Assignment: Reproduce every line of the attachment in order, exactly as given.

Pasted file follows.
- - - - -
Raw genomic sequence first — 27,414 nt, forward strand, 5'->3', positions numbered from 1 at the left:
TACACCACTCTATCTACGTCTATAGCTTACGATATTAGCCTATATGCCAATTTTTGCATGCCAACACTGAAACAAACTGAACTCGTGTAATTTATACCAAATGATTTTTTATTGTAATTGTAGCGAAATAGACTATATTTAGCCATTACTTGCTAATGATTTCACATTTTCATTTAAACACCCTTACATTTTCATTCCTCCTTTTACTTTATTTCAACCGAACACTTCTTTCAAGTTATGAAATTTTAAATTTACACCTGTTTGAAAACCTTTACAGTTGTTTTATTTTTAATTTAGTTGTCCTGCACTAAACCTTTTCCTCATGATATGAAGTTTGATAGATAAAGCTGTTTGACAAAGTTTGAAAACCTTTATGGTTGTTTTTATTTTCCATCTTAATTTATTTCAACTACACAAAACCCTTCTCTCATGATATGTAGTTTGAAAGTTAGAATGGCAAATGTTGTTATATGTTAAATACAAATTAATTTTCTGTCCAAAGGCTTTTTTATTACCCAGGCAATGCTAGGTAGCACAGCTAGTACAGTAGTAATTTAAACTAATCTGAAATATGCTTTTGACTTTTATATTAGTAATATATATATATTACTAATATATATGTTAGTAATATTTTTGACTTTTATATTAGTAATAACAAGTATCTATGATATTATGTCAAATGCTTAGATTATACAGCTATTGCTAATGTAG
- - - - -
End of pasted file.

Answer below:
Raw genomic sequence first — 27,414 nt, forward strand, 5'->3', positions numbered from 1 at the left:
TACACCACTCTATCTACGTCTATAGCTTACGATATTAGCCTATATGCCAATTTTTGCATGCCAACACTGAAACAAACTGAACTCGTGTAATTTATACCAAATGATTTTTTATTGTAATTGTAGCGAAATAGACTATATTTAGCCATTACTTGCTAATGATTTCACATTTTCATTTAAACACCCTTACATTTTCATTCCTCCTTTTACTTTATTTCAACCGAACACTTCTTTCAAGTTATGAAATTTTAAATTTACACCTGTTTGAAAACCTTTACAGTTGTTTTATTTTTAATTTAGTTGTCCTGCACTAAACCTTTTCCTCATGATATGAAGTTTGATAGATAAAGCTGTTTGACAAAGTTTGAAAACCTTTATGGTTGTTTTTATTTTCCATCTTAATTTATTTCAACTACACAAAACCCTTCTCTCATGATATGTAGTTTGAAAGTTAGAATGGCAAATGTTGTTATATGTTAAATACAAATTAATTTTCTGTCCAAAGGCTTTTTTATTACCCAGGCAATGCTAGGTAGCACAGCTAGTACAGTAGTAATTTAAACTAATCTGAAATATGCTTTTGACTTTTATATTAGTAATATATATATATTACTAATATATATGTTAGTAATATTTTTGACTTTTATATTAGTAATAACAAGTATCTATGATATTATGTCAAATGCTTAGATTATACAGCTATTGCTAATGTAG